# Reading a file in Python

I currently have this code to read lines from a file

def getLinesFromFile(filename):
content = []

# with open(filename, "r+") as file:
#   for line in file:
#       line = line.rstrip()
#       if line:
#           content.append(line)

file = None
try:
file = open(filename, "r+")
for line in file:
line = line.rstrip()
if line:
content.append(line)
except IOError:
print "[ERR] File does not exist"
finally:
if file:
file.close()

return content


Please take note of the commented out code using with. I really wanted to use with but I can't find any good resource on how to catch exceptions with with. So I did it using try except.

Question: Is there no better way to do this? Or any comments?

P.S. I come from a Java background and this is my first time writing in Python so I am more inclined to try-except as of the moment.

You can use try except IOError on with the same way you did for open.

def getLinesFromFile(filename):
content = []

try:
with open(filename, "r+") as file:
for line in file:
line = line.rstrip()
if line:
content.append(line)
except IOError:
print "[ERR] File does not exist"

return content


Using with is a good idea, but I'm not sure if you understood what it does. with automatically ensures that a file is always closed safely. So even if the script encounters an error then you'll close it. This means that you only need to catch an error if the file doesn't exist, which is why we use except IOError like this.

There are other notes too. In Python it's recommended that you use snake_case, not camelCase like in java. So you should call your function get_lines_from_file.

There's no need to use "r+", that's for reading and writing a file, but you only read it. Instead you could use 'r' but since that's the default you can just leave out the mode argument and do open(filename).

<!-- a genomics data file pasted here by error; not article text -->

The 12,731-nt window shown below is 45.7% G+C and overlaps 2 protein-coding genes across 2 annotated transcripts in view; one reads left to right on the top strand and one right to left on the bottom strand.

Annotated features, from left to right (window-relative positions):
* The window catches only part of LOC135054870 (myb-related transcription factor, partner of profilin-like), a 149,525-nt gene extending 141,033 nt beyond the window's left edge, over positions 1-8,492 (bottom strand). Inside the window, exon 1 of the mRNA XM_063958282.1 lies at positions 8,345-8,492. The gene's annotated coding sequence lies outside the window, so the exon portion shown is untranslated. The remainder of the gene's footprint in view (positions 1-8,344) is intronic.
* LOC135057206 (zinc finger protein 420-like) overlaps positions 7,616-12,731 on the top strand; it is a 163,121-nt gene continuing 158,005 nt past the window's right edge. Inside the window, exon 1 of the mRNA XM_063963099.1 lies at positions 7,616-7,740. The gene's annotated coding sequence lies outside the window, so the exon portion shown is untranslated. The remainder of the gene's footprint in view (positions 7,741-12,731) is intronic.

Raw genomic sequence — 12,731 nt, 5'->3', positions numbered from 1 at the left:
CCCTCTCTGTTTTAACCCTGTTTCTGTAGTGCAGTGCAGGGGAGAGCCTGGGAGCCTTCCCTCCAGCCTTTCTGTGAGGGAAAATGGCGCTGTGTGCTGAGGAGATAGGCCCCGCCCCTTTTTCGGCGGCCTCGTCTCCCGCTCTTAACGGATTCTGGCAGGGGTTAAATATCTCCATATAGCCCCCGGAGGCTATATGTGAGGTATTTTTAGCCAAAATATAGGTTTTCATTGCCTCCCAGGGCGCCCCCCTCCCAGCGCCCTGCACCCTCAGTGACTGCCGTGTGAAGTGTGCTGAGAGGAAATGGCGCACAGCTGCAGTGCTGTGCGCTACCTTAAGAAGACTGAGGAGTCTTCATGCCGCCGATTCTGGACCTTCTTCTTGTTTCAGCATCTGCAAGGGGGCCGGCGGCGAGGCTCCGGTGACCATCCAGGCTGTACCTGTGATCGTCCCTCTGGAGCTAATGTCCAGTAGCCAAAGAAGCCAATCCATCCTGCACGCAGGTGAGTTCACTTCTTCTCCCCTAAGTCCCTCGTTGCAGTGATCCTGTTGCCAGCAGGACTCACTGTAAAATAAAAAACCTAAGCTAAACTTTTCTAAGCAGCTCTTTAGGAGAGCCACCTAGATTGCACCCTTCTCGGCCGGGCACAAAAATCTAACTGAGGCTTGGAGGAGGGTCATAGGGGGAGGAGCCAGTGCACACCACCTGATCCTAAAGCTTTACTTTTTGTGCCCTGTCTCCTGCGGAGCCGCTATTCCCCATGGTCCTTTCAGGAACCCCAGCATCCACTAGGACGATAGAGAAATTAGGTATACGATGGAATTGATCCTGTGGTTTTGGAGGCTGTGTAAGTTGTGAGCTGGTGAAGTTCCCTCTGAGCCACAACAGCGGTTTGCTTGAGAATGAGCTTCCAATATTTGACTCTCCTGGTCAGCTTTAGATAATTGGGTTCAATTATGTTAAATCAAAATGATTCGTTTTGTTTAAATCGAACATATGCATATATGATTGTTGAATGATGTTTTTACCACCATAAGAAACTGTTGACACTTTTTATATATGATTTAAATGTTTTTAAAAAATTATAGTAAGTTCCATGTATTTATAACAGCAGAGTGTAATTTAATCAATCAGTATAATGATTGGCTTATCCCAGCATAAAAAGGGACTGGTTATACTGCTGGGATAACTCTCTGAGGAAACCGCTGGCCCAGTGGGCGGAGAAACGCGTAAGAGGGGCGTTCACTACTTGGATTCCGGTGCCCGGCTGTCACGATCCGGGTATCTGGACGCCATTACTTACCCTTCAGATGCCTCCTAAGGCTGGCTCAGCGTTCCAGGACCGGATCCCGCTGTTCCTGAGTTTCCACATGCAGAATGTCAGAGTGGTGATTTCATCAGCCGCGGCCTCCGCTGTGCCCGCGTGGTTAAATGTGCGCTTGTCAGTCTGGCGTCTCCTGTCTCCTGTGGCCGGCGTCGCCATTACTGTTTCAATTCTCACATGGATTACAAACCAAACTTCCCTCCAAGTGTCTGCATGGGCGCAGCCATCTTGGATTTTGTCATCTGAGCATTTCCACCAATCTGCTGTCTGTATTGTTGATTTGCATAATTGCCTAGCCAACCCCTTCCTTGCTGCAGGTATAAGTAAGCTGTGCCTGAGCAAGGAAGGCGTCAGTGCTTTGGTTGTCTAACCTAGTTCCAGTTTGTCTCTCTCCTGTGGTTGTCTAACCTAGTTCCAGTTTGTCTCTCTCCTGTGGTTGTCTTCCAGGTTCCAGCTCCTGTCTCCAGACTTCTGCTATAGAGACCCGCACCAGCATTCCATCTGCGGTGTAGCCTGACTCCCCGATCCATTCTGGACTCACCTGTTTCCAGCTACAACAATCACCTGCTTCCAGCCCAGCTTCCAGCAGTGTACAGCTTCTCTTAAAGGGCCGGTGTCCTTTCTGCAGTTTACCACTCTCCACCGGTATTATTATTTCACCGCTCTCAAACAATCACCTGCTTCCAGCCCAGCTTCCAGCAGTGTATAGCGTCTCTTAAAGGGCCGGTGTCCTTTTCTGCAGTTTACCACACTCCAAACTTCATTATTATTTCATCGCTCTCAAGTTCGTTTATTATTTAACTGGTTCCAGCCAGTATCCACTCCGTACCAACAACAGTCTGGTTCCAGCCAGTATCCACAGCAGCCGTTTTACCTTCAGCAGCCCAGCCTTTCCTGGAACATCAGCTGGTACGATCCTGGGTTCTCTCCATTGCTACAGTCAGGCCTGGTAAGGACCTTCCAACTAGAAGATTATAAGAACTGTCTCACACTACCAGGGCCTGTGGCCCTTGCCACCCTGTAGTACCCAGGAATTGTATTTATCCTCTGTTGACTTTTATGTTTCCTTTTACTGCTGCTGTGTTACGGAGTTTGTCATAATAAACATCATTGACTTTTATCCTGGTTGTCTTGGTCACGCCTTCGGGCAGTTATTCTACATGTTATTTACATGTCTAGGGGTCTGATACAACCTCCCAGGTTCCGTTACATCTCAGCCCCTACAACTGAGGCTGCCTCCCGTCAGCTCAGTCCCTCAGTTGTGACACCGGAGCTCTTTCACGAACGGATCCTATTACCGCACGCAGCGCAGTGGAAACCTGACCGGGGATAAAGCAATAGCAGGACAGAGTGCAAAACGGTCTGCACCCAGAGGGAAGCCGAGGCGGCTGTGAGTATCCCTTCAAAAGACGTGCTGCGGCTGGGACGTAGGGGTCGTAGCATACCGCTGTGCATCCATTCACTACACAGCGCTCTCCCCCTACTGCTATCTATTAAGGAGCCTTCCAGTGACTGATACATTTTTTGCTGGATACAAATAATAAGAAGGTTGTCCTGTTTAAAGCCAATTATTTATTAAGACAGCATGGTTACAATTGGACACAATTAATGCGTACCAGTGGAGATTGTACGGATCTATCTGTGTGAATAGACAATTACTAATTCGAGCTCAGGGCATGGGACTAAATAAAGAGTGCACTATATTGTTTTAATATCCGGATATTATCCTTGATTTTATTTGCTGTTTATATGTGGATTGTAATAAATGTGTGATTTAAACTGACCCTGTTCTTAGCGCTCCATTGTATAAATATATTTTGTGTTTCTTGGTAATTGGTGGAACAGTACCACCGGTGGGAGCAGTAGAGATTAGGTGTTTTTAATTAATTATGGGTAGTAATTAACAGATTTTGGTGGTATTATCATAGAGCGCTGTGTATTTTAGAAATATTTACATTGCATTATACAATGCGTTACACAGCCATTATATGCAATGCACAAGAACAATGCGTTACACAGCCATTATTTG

Don't use the name file, as that's shadowing Python's built in file constucting function. Python allows you to use a lot of the built in method's names in case you want to overwrite them, but it's best not to unless it's necessary. Using f is fine in such a small function.

You can also build your list easier with something called a list comprehension. List comprehensions are like for loops collapsed into a single expression that results in a list. In your case, you first need to get every line from the list and rstrip it, so that'd look like this:

content = [line.rstrip() for line in f]


However you also want to ignore empty lines, so you'll want to add an if condition at the end:

content = [line.rstrip() for line in f if line.rstrip()]


Now, you don't even need to actually store this as content. You can return it directly instead. Though, doing this means that you should manually return an empty list when the IOError is raised, otherwise Python will default to returning None. (It might be better to return None in the case of an error, but that depends on how you're using this)

Lastly, add a docstring to explain what the function does. They're a similar idea to javadocs but less structured and formal. Here's how I'd write the function:

def get_lines_from_file(filename):
"""Return a list of rstripped lines from filename

Returns an empty list if the file doesn't exist."""

try:
with open(filename) as f:
return [line.rstrip() for line in f if line.rstrip()]
except IOError:
print "[ERR] File does not exist"
return []

• Two questions for you: Doesn't you change behaviour when you replace rstrip with strip? How bad is it to do the strip operation twice for each line? Nov 2 '15 at 14:56
• Ah, the r was a typo, good catch! And it's not a big deal. rstrip can tun a million times in a fraction of a second (tested with timeit) and the list comprehension more than makes up for that over a for list calling append. Nov 2 '15 at 15:00
• Good lord you are a lifesaver! I really learned a lot just from your post! I think I am twice as good of a Python programmer now just because I read your post! I wish I could upvote this more than once. Thanks! Nov 2 '15 at 15:07